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Power lines, homes damaged by storm
new deh storm damage pole pic
Crews work on downed power lines north of Great Bend Wednesday morning. They were toppled by the storm that blew through during the night. - photo by DALE HOGG Great Bend Tribune

 Power company and electrical contracting company crews were busy Wednesday morning cleaning up about a half-mile stretch of power poles north of Great Bend snapped and broken by violent winds that swept through the area Tuesday night.
The damage, reported at 11:53 p.m. on NW 30 Road, ran along the south side of All Seasons Mobile Park. Residents there awoke to find debris scattered about and trees shattered.
The wind came through at just before midnight, said resident and park manager Joy Torrez. Some heard what sounded like a freight train or a meteor crashing.
“That was no straight-line wind,” Torres said. Those who live in the small cluster of mobile homes are convinced it was a tornado. A peak gust was reported at 73 mph at the Barton County Landfill.
As morning came, the storm had passed and the sun shone. Most of a roof was ripped off one the houses, a child’s swing set was tossed across the yard and a trampoline sat crumpled in a shelter belt.
“We’re just happy nobody was hurt,” Torres said. The park lost power briefly and the siren never sounded.
Several of Sunflower Electric’s poles went down in the area, said Chris Huber of Wheatland Electric. Sunflower in Wheatland’s power provider.
“That’s why our power went out,” Huber said. “That’s our feed.”
Huber arrived on the rain-soaked, wind-swept scene in the wee hours of the morning. Their first goal was to isolate where the disruption was so they could proceed.
After a couple hours, electricity was rerouted through an alternative feed and power was restored, he said.
Crews from Sunflower, PAR Electric (the Kansas City, Mo., company that contracts with Sunflower), other contractors and Wheatland remained throughout the day. Splintered poles laid across the road, the lines that had been hanging overhead laid limp on the asphalt.
Huber said Sunflower and Wheatland take turns helping each other in times like these. “Our goal is to get the power back on.”
Midwest Energy spokesman Mike Morley said Midwest had 10 69-kv single poles down north of Great Bend. Another 13 power poles were down in Pawnee County southwest of Larned, disrupting service to several hundred customers for a few hours.
Midwest Energy is a customer-owned electric and natural gas utility located in central and western Kansas that serves 48,000 electric customers.
Morley said power is restored by rerouting the power through a backfeed from a different line.
“We’re hiring contractors work on putting poles back up and they should be done by tomorrow,” Morley said. “The wind will take the weakest pole out and take down other poles with it.”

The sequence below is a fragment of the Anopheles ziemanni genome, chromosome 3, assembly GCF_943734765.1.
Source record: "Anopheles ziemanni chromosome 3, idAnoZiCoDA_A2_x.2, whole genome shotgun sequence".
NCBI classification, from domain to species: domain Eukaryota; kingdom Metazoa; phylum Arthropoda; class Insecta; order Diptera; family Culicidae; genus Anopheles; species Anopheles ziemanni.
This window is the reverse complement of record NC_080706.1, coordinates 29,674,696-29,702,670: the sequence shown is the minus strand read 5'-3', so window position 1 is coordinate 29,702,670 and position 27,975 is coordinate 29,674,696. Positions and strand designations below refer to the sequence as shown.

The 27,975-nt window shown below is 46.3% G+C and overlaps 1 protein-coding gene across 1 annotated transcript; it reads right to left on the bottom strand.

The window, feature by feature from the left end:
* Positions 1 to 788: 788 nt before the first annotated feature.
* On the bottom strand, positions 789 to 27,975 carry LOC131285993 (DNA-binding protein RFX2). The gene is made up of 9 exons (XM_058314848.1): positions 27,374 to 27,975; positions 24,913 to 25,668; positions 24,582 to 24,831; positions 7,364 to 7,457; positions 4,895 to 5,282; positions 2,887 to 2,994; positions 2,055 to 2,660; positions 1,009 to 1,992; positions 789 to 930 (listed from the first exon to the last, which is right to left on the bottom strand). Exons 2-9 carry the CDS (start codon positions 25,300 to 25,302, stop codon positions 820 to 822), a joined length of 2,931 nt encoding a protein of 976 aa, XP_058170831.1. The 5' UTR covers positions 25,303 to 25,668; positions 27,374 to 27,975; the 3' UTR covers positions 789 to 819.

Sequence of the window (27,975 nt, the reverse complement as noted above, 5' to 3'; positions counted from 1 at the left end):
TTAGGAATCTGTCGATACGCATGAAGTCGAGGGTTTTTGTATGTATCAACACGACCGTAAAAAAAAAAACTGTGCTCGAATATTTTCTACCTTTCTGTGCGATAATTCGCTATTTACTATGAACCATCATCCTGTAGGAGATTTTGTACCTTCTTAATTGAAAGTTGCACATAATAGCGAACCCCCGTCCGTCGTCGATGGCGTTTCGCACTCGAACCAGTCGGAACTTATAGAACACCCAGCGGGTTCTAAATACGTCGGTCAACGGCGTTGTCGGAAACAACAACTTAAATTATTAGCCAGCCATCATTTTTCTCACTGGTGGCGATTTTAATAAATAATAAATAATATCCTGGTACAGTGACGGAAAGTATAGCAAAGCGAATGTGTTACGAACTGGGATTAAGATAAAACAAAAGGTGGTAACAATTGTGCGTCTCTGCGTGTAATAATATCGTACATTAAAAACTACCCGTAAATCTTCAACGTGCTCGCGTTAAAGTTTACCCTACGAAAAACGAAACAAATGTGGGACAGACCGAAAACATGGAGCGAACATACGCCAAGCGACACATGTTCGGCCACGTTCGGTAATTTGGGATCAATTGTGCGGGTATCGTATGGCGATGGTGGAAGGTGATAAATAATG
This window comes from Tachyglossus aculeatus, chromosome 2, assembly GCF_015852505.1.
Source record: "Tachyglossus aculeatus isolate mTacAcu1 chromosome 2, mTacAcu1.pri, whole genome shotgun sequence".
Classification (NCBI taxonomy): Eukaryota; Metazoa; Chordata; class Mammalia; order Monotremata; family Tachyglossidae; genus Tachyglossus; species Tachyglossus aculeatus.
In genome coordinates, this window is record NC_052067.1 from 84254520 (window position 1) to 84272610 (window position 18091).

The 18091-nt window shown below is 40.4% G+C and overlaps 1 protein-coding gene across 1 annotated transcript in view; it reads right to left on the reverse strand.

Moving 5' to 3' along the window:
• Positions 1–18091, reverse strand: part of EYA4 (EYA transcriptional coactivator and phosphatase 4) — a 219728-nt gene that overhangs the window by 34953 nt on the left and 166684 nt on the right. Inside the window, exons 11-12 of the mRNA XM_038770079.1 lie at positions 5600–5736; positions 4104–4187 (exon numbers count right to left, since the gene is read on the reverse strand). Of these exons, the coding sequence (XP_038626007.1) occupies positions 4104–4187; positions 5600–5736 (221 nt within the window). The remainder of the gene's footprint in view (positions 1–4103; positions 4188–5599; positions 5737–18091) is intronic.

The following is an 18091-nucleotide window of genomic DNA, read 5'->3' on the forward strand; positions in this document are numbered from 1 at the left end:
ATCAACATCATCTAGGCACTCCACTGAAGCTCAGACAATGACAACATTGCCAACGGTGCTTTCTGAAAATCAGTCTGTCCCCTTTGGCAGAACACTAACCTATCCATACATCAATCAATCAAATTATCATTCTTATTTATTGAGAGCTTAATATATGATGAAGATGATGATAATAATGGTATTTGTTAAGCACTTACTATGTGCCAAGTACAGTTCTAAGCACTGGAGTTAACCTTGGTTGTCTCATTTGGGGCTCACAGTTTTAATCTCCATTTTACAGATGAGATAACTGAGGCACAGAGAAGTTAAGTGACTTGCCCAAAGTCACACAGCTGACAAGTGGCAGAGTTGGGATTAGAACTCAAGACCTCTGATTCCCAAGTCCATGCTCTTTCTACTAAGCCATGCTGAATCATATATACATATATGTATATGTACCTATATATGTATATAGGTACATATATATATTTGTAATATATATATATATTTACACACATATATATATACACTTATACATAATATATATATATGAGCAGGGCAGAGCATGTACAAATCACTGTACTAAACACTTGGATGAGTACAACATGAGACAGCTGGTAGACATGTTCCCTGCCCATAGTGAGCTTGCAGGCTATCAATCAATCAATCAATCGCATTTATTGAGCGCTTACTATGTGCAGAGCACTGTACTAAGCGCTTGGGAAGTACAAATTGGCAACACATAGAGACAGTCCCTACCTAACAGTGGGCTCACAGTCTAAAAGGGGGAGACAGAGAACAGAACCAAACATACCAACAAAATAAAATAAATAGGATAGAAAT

Sunflower estimates the stretch of 30 Road will be closed for a couple of days.
Meanwhile in Great Bend, “it was a very busy night,” said Charlie Suchy, the city’s utility superintendent. His people went to work at about 11:30 p.m. Tuesday monitoring pumping stations and wells, as well as fixing two water line breaks.
The breaks, on 10th Street and one on Broadway, were caused by the power outage, Suchy said. The newer pumps in the city’s system come on slowly after the power is restored, that’s not the case with the older units.
All the older pumps kicked back on at one time, creating a “water hammer,” he said. This sudden, large rush of water caused weak spots in the line to burst.
But, Suchy said, the leaks were repaired in quick order. This was important because of consumer needs and in the event of a fire. “The public health and safety are foremost.”
At 12:23 a.m. Wednesday Great Bend Fire Department responded to All Seasons, where power lines were down. They also performed two carbon monoxide checks Tuesday night during the storm.
In addition, at 12:28 a.m. a resident told Barton County Sheriff’s Office that a “telephone pole” was struck by lightning on the west side of the road.
Reports of hail at least one-inch were reported in Lane County (1.75); Ford County (1.75); Gray County (1.5); Ness County (1.25); Ellis County (1.0); Kiowa County (1-inch); Pawnee County (1.25); Trego County (1 inch); and Stafford County, two miles southeast of Dillwyn (2-inch).
Two inches of rain fell in 40 minutes with hail covering the ground nine miles south of Mullinville in Kiowa County.
Wind damage was also reported at the Barton County Landfill on NE 30th Road one mile east of Barton County College. A wind gauge at the landfill recorded a gust of 73 miles per hour.
Emergency officials said the damage in the county was, indeed, caused by the strong, straight-line winds.
A thunderstorm watch was issued for western and central Kansas Wednesday afternoon, for the possibility of severe storms overnight.